Woodson v. Kern County Child Support Services, No. 1:2018cv00726 - Document 3 (E.D. Cal. 2018)

Court Description: ORDER GRANTING 2 Plaintiff's Motion to Proceed In Forma Pauperis; ORDER DISMISSING PLAINTIFF'S COMPLAINT WITH LEAVE TO AMEND, signed by Magistrate Judge Jennifer L. Thurston on 6/12/2018. Amended Complaint due within 30 days. (Hall, S)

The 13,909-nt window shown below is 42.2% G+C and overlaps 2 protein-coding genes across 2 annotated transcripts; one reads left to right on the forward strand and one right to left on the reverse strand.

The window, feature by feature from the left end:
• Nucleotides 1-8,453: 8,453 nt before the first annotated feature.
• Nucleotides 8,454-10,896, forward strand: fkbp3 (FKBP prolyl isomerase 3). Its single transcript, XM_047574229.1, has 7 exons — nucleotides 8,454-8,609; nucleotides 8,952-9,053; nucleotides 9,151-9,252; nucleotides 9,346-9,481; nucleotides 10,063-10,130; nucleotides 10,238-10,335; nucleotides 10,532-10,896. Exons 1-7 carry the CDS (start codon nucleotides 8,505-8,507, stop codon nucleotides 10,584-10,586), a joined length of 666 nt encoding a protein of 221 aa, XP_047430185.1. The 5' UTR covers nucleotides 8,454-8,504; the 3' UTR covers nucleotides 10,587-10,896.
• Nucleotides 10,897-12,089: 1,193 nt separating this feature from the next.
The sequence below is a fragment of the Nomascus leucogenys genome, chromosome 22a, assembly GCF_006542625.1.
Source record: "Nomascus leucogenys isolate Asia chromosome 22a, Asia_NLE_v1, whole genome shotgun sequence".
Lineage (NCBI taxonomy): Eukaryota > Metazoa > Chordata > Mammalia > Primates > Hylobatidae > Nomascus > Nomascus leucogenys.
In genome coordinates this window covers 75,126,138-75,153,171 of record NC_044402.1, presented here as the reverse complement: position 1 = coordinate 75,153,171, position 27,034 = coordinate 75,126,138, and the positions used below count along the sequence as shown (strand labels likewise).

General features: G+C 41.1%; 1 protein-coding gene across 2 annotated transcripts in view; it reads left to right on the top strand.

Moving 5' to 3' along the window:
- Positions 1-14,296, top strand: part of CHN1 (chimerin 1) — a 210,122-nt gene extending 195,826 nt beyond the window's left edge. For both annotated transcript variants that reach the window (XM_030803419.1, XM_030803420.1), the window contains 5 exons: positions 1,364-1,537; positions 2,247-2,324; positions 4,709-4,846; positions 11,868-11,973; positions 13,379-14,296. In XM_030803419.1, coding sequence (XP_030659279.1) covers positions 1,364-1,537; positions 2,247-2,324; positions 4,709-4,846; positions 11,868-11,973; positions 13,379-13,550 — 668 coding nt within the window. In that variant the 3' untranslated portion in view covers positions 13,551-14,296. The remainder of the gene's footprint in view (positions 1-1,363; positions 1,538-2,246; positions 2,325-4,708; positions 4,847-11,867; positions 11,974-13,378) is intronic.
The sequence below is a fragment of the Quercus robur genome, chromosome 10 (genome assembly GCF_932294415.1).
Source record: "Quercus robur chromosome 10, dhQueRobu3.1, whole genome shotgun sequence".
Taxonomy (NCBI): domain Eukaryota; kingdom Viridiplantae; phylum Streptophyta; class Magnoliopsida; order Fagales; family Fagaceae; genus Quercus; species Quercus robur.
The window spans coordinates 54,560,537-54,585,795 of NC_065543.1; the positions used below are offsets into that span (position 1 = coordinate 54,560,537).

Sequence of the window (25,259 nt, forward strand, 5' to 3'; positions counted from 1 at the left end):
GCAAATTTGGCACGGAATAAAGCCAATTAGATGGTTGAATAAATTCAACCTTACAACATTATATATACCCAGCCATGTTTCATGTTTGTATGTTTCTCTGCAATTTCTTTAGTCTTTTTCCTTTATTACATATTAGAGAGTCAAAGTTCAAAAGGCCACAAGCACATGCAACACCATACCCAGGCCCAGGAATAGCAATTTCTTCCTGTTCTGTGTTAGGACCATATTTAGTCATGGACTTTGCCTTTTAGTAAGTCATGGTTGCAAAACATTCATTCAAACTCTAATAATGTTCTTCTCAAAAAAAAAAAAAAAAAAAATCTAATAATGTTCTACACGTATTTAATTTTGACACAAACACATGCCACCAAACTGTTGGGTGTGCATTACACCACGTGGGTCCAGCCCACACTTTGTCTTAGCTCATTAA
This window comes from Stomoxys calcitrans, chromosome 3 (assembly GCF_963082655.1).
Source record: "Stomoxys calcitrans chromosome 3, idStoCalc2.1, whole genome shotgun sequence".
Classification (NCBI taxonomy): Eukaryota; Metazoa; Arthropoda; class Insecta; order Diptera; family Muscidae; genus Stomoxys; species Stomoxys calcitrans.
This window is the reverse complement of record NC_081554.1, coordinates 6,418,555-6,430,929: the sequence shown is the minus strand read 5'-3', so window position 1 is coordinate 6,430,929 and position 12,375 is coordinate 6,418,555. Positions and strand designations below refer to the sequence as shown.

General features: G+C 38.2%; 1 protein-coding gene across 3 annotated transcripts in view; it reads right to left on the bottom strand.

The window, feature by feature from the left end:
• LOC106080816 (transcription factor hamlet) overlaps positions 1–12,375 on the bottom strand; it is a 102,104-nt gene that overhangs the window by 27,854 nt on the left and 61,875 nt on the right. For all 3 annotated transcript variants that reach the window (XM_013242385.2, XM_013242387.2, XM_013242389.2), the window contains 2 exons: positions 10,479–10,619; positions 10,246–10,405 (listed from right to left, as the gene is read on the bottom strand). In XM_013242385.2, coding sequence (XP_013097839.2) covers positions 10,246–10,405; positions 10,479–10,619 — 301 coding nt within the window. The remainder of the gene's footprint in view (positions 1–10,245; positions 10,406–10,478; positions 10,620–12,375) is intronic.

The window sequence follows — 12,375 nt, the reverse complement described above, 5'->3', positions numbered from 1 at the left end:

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1 2 3 4 5 6 7 8 UNITED STATES DISTRICT COURT 9 EASTERN DISTRICT OF CALIFORNIA 10 11 JASON WOODSON, 12 Plaintiff, 13 14 v. KERN COUNTY CHILD SUPPORT SERVICES, 15 Defendant. 16 17 ) ) ) ) ) ) ) ) ) ) ) Case No.: 1:18-cv-0726- LJO- JLT ORDER GRANTING PLAINTIFF’S MOTION TO PROCEED IN FORMA PAUPERIS (Doc. 2) SCREENING ORDER DISMISSING PLAINTIFF’S COMPLAINT WITH LEAVE TO AMEND Jason Woodson seeks to proceed pro se and in forma pauperis with an action against Kern 18 County Child Support Services. (Docs. 1, 2) For the following reasons, Plaintiff’s motion to proceed 19 in forma pauperis is granted. However, as explained below, Plaintiff fails state facts sufficient to 20 support a claim arising under federal law, upon which relief can be granted. Therefore, the complaint 21 is dismissed with leave to amend. 22 I. 23 Proceeding in forma pauperis The Court may authorize the commencement of an action without prepayment of fees “by a 24 person who submits an affidavit that includes a statement of all assets such person . . . possesses [and] 25 that the person is unable to pay such fees or give security therefor.” 28 U.S.C. § 1915(a). The Court 26 reviewed the financial status affidavit filed by Plaintiff (Doc. 2), and finds he satisfies the 27 requirements of 28 U.S.C. § 1915(a). Therefore, Plaintiff’s request to proceed in forma pauperis is 28 GRANTED. 1 1 II. 2 Screening Requirement When an individual seeks to proceed in forma pauperis, the Court is required to review the 3 complaint and shall dismiss a complaint, or portion of the complaint, if it is “frivolous, malicious or 4 fails to state a claim upon which relief may be granted; or . . . seeks monetary relief from a defendant 5 who is immune from such relief.” 28 U.S.C. § 1915A(b); 28 U.S.C. § 1915(e)(2). A plaintiff’s claim 6 is frivolous “when the facts alleged rise to the level of the irrational or the wholly incredible, whether or 7 not there are judicially noticeable facts available to contradict them.” Denton v. Hernandez, 504 U.S. 8 25, 32-33 (1992). 9 III. Pleading Standards 10 General rules for pleading complaints are governed by the Federal Rules of Civil Procedure. A 11 pleading must include a statement affirming the court’s jurisdiction, “a short and plain statement of the 12 claim showing the pleader is entitled to relief; and . . . a demand for the relief sought, which may 13 include relief in the alternative or different types of relief.” Fed. R. Civ. P. 8(a). 14 A complaint must give fair notice and state the elements of the plaintiff’s claim in a plain and 15 succinct manner. Jones v. Cmty. Redevelopment Agency, 733 F.2d 646, 649 (9th Cir. 1984). The 16 purpose of the complaint is to inform the defendant of the grounds upon which the complaint stands. 17 Swierkiewicz v. Sorema N.A., 534 U.S. 506, 512 (2002). The Supreme Court noted, 20 Rule 8 does not require detailed factual allegations, but it demands more than an unadorned, the-defendant-unlawfully-harmed-me accusation. A pleading that offers labels and conclusions or a formulaic recitation of the elements of a cause of action will not do. Nor does a complaint suffice if it tenders naked assertions devoid of further factual enhancement. 21 Ashcroft v. Iqbal, 556 U.S. 662, 678-79 (2009) (internal quotation marks and citations omitted). Vague 22 and conclusory allegations do not support a cause of action. Ivey v. Board of Regents, 673 F.2d 266, 23 268 (9th Cir. 1982). The Court clarified further, 18 19 24 25 26 27 [A] complaint must contain sufficient factual matter, accepted as true, to “state a claim to relief that is plausible on its face.” [Citation]. A claim has facial plausibility when the plaintiff pleads factual content that allows the court to draw the reasonable inference that the defendant is liable for the misconduct alleged. [Citation]. The plausibility standard is not akin to a “probability requirement,” but it asks for more than a sheer possibility that a defendant has acted unlawfully. [Citation]. Where a complaint pleads facts that are “merely consistent with” a defendant’s liability, it “stops short of the line between possibility and plausibility of ‘entitlement to relief.’ 28 2 1 Iqbal, 556 U.S. at 679 (citations omitted). When factual allegations are well-pled, a court should 2 assume their truth and determine whether the facts would make the plaintiff entitled to relief; legal 3 conclusions are not entitled to the same assumption of truth. Id. The Court may grant leave to amend a 4 complaint to the extent deficiencies of the complaint can be cured by an amendment. Lopez v. Smith, 5 203 F.3d 1122, 1127-28 (9th Cir. 2000) (en banc). 6 IV. Allegations Plaintiff contends Kern County Child Support Services failed to recognize that he “had 7 8 physical[] and legal custody” of his children H.W. and S.W. “from the time they were born, until now,” 9 which totals eighteen years. (Doc. 1 at 1, 3) He alleges that Child Support Services (“C.S.S.”) charged 10 him “with abandoning [his] children,” which Plaintiff as unaware of “for almost ten years, until 2015” 11 when a C.S.S. representative made this statement in court. (Id. at 13) 12 Plaintiff alleges that he “was being charged money [while] the children were living with [him].” 13 (Doc. 1 at 8) According to Plaintiff, he first received a bill in 2005, at which time he “went to the child 14 support office to straighten out the obvious mistake.” (Id. at 9) Plaintiff asserts a C.S.S. representative 15 informed him that he needed to “fill out [a] modification packet,” and they would “straighten 16 everything out.” (Id.) He asserts that eight weeks later he was informed the packet was “incomplete,” 17 after which he submitted a second packet. (Id.) Plaintiff was then informed the “second packet was 18 filled out ‘improperly,” eight weeks after its submission. (Id.) He contends that C.S.S. wrongfully 19 “took … 40% [of his money] for more than fourteen years. (Id. at 6) Further, Plaintiff asserts that 20 “every month [he] did not have any money they suspended [his] license.” (Id. at 1) 21 Based upon these facts, Plaintiff contends C.S.S. is liable for violations of the Fourth, Fifth, 22 Seventh, and Fourteenth Amendments to the United States Constitution. (Doc. 1 at 2) In addition, 23 Plaintiff contends the entity is liable for negligence, corruption, extortion, child endangerment, 24 defamation, and “misrepresentation of documentation.” (Id. at 1-2) 25 V. Discussion and Analysis 26 A. 27 Plaintiff asserts his claims arise under “Title 42,” without identifying the specific section of law. 28 Claims arising under Section 1983 (See Doc. 1 at 1) However, Plaintiff may bring his claims for violations of the amendments to the 3 1 United States Constitution under Title 42 of the United States Code, Section 1983 (“Section 1983”) 2 which is “is a method for vindicating federal rights elsewhere conferred.” Albright v. Oliver, 510 U.S. 3 266, 271 (1994). In relevant part, Section 1983 provides: 6 Every person who, under color of any statute, ordinance, regulation, custom, or usage, of any State or Territory... subjects, or causes to be subjected, any citizen of the United States or other person within the jurisdiction thereof to the deprivation of any rights, privileges, or immunities secured by the Constitution and laws, shall be liable to the party injured in an action at law, suit in equity, or other proper proceeding for redress... 7 42 U.S.C. § 1983. To plead a Section 1983 violation, a plaintiff must allege facts from which it may 8 be inferred that (1) a constitutional right was deprived, and (2) a person who committed the alleged 9 violation acted under color of state law. West v. Atkins, 487 U.S. 42, 48 (1988); Williams v. Gorton, 4 5 10 529 F.2d 668, 670 (9th Cir. 1976). 11 A plaintiff must allege a specific injury was suffered, and show causal relationship between the 12 defendant’s conduct and the injury suffered. See Rizzo v. Goode, 423 U.S. 362, 371-72 (1976). Thus, 13 Section 1983 “requires that there be an actual connection or link between the actions of the defendants 14 and the deprivation alleged to have been suffered by the plaintiff.” Chavira v. Ruth, 2012 WL 15 1328636, at *2 (E.D. Cal. Apr. 17, 2012). An individual deprives another of a federal right “if he does 16 an affirmative act, participates in another’s affirmative acts, or omits to perform an act which he is 17 legally required to do so that it causes the deprivation of which complaint is made.” Johnson v. Duffy, 18 588 F.2d 740, 743 (9th Cir. 1978). In other words, “[s]ome culpable action or in action must be 19 attributable to defendants.” See Puckett v. Corcoran Prison - CDCR, 2012 WL 1292573, at *2 (E.D. 20 Cal. Apr. 13, 2012). 21 1. Liability of the Kern County Child Support Services 22 As an initial matter, the department of Child Support Services for Kern County is not a proper 23 defendant to Plaintiff’s claims for a violation of Section 1983. Although municipalities, such as cities 24 and counties, are amenable to suit, departments or bureaus of municipalities—like Child Support 25 Services—are “not generally considered ‘persons’ within the meaning of Section 1983.” United States 26 v. Kama, 394 F.3d 1236, 1240 (9th Cir. 2005); Hervey v. Estes, 65 F.3d 784, 791 (9th Cir. 1995) 27 (“Although municipalities, such as cities and counties, are amenable to suit … sub-departments or 28 bureaus of municipalities, such as the police departments, are not generally considered ‘persons’ within 4 1 the meaning of § 1983”); Lawrie v. Garcia, 2012 U.S. Dist. LEXIS 12399 at *6-7 (S.D. Cal. Feb. 2, 2 2012) (holding the Department of Child Support Services for the County of San Diego was “not a 3 proper defendant under § 1983” and “the County itself is the proper defendant”). Thus, Child Support 4 Services is not the proper defendant in this action. 5 2. Liability of the County 6 Local governments, such as the county, are “persons” subject to suit for “constitutional tort[s]” 7 under Section 1983. Haugen v. Brosseau, 339 F.3d 857, 874 (9th Cir. 2003) (citing Monell v. Dep't of 8 Soc. Servs., 436 U.S. 658, 691 n.55 (1978)). To state a civil rights claim against a local government 9 under Monell, a plaintiff must set forth facts alleging the following: (1) the local government 10 official(s) must have intentionally violated the plaintiff’s constitutional rights, (2) the violation must 11 be a part of policy or custom and may not be an isolated incident, and (3) there must be a link between 12 the specific policy or custom to the plaintiff’s injury. See Monell, 436 U.S. at 690-92. 13 A plaintiff may show a municipal policy or custom in three ways: 14 (1) A longstanding practice or custom which constitutes the standard operating procedure of the local governmental entity; 15 16 17 18 (2) The decision-making official was, as a matter of state law, a final policymaking authority whose edicts or acts may fairly be said to represent official policy in the area of the decision; or (3) An official with final policymaking authority either delegated that authority to, or ratified the decision of, a subordinate. 19 Menotti v. City of Seattle, 409 F.3d 1113, 1147 (9th Cir. 2005). In addition, a municipal policy may be 20 inferred from widespread practices or evidence of repeated constitutional violations for which the 21 errant municipal officers were not discharged or reprimanded. Id. 22 Proof of random acts or isolated events is insufficient to establish a custom or practice. 23 Thompson v. City of L.A., 885 F.2d 1439, 1444 (9th Cir. 1989). Rather, a plaintiff must allege facts 24 supporting a conclusion that the entity has engaged in widespread, systematic constitutional violations 25 which have become the force of law. Board of Cty. Comm’rs of Bryan Cty. v. Brown, 520 U.S. 397, 26 404 (1997). 27 28 The facts alleged by Plaintiff do not support the conclusion that the County has a policy, custom, or practice that lead to violations of his constitutional rights under the Fourth, Seventh, or 5 1 Fourteenth Amendments.1 Seemingly, Plaintiff is asserting that the entity is liable because it 2 employed the C.S.S. representatives who he believes acted unlawfully. This is insufficient. Taylor v. 3 List, 880 F.2d 1040, 1045 (9th Cir.1989) (no respondeat superior liability under 42 U.S.C. § 1983); 4 Monell, 436 U.S. at 691 (no municipal liability for a constitutional violation merely because of an 5 employment relationship). Accordingly, the facts alleged are insufficient to support his claims under 6 Section 1983 against the County.2 7 B. 8 Under the Rooker-Feldman doctrine, a party may not seek appellate review in federal court of a 9 10 11 12 13 The Rooker-Feldman Doctrine decision made by a state court. See Rooker v. Fidelity Trust Co., 263 U.S. 413 (1923); D.C. Court of Appeals v. Feldman, 460 U.S. 462 (1983). The Ninth Circuit explained, Typically, the Rooker-Feldman doctrine bars federal courts from exercising subjectmatter jurisdiction over a proceeding in which a party losing in state court seeks what in substance would be appellate review of the state judgment in a United States district court, based on the losing party’s claim that the state judgment itself violates the losers’ federal rights. 14 Doe v. Mann, 415 F.3d 1038, 1041-42 (9th Cir. 2005); see also Exxon Mobil Corp. v. Saudi Basic 15 Indus. Corp., 544 U.S. 280, 284 (2005) (the Rooker-Feldman doctrine precludes a district court from 16 appellate review of “cases brought by state-court losers complaining of injuries caused by state-court 17 judgments rendered before the district court proceeding commenced . . .”). Accordingly, the district 18 court lacks jurisdiction over “claims . . . ‘inextricably intertwined’ with the state court’s decision such 19 that the adjudication of the federal claims would undercut the state ruling.” Bianchi v. Rylaarsdam, 334 20 F.3d 895, 898 (9th Cir. 2003) (citing Feldman, 460 U.S. at 483, 485)). 21 Significantly, it appears that Plaintiff seeks to have the Court vacate the family court 22 23 24 25 26 27 28 1 Plaintiff also alleges a violation of his civil rights under the Fifth Amendment. However, the Fifth Amendment applies only to actions by the federal government. Rank v. Nimmo, 677 F.2d 692, 701 (9th Cir. 1982). There must be a “significantly close nexus” between the federal government and the actor for the Fifth Amendment to apply to nonfederal entities or individuals. Id. Here, Plaintiff has not made any factual allegations regarding a connection C.S.S. representatives may have to the federal government. Thus, Plaintiff fails to state a claim for a Fifth Amendment violation. 2 The remaining claims in Plaintiffs complaint arise under state law. Pursuant to 28 U.S.C. § 1367(c)(3), a district court may decline to exercise supplemental jurisdiction over state law claims if “the district court has dismissed all claims over which it has original jurisdiction.” Importantly, the Ninth Circuit determined that “[w]hen federal claims are dismissed before trial . . . pendant state claims also should be dismissed.” Religious Tech. Ctr. v. Wollersheim, 971 F.2d 364, 367-68 (9th Cir. 1992) (internal quotation marks omitted); see also Brown v. Lucky Stores, Inc., 246 F.3d 1182, 1189 (9th Cir. 2001) (recognizing the propriety of dismissing supplemental state law claims without prejudice when the district court has dismissed the federal claims over which it had original jurisdiction). At this juncture—because Plaintiff failed to state a cognizable claim under federal law—the Court declines to analyze the merits of his state law claims. 6 1 determination that child support was owed, which resulted in the suspension of his driver’s license and 2 lost wages. However, the Rooker-Feldman doctrine bars federal review of state court decisions 3 regarding proceedings in family court. See, e.g., Moore v. County of Butte, 547 Fed. Appx. 826, 829 4 (9th Cir. 2013) (finding a plaintiff’s claims challenging the outcome of custody proceedings were 5 properly dismissed); Rucker v. County of Santa Clara, State of California, 2003 WL 21440151, at *2 6 (N.D. Cal. June 17, 2003) (finding the plaintiff’s claims were “inextricably intertwined” with the state 7 court's rulings where the plaintiff “challenge[d] his original child support order on jurisdictional 8 grounds, dispute[d] his total child support arrearages, and allege[d] that Santa Clara County's 9 garnishment order against his disability benefits payments is invalid”); see also Ignacio v. Judges of 10 U.S. Court of Appeals, 453 F.3d 1160, 1165-66 (9th Cir. 2006) (affirming the district court's dismissal 11 of the case “because the complaint is nothing more than another attack on the California superior 12 court's determination in [the plaintiff’s] domestic case”). Accordingly, it appears the Court is unable to 13 grant Plaintiff the relief requested according to the Rooker-Feldman doctrine. 14 VI. 15 Conclusion and Order For the reasons set forth above, the Court is unable to find Plaintiff states a cognizable claim 16 under federal law. However, the factual deficiencies may be cured by amendment, if Plaintiff is able 17 to identify an unconstitutional policy or custom. See Noll v. Carlson, 809 F.2d 1446, 1448-49 (9th 18 Cir. 1987); see also Lopez, 203 F.3d at 1128 (dismissal of a pro se complaint without leave to amend 19 for failure to state a claim is proper only where it is obvious that an opportunity to amend would be 20 futile). Therefore, Plaintiff will be given one opportunity to amend his pleading and set forth facts 21 sufficient to support a claim arising under federal law, which is not barred by the Rooker-Feldman 22 doctrine. 23 Plaintiff is advised that an amended complaint supersedes the original complaint. Forsyth v. 24 Humana, Inc., 114 F.3d 1467, 1474 (9th Cir. 1997); King v. Atiyeh, 814 F.2d 565, 567 (9th Cir. 1987). 25 In addition, the amended complaint must be “complete in itself without reference to the prior or 26 superseded pleading.” Local Rule 220. Once Plaintiff files an amended complaint, the original 27 pleading no longer serves any function in the case. The amended complaint must bear the docket 28 number assigned this case and must be labeled “First Amended Complaint.” Finally, Plaintiff is 7 1 warned that “[a]ll causes of action alleged in an original complaint which are not alleged in an 2 amended complaint are waived.” King v. Atiyeh, 814 F.2d 565, 567 (9th Cir. 1986) (citing London v. 3 Coopers & Lybrand, 644 F.2d 811, 814 (9th Cir. 1981). 4 Based upon the foregoing, the Court ORDERS: 5 1. Plaintiff’s motion to proceed in forma pauperis (Doc. 2) is GRANTED; 6 2. Plaintiff’s Complaint is DISMISSED with leave to amend; and 7 3. Within thirty days from the date of service of this order, Plaintiff SHALL file a First 8 9 10 Amended Complaint. If Plaintiff fails to comply with this order to file an amended complaint, the action may be dismissed for failure to prosecute and failure to obey the Court’s order. 11 12 13 14 IT IS SO ORDERED. Dated: June 12, 2018 /s/ Jennifer L. Thurston UNITED STATES MAGISTRATE JUDGE 15 16 17 18 19 20 21 22 23 24 25 26 27 28 8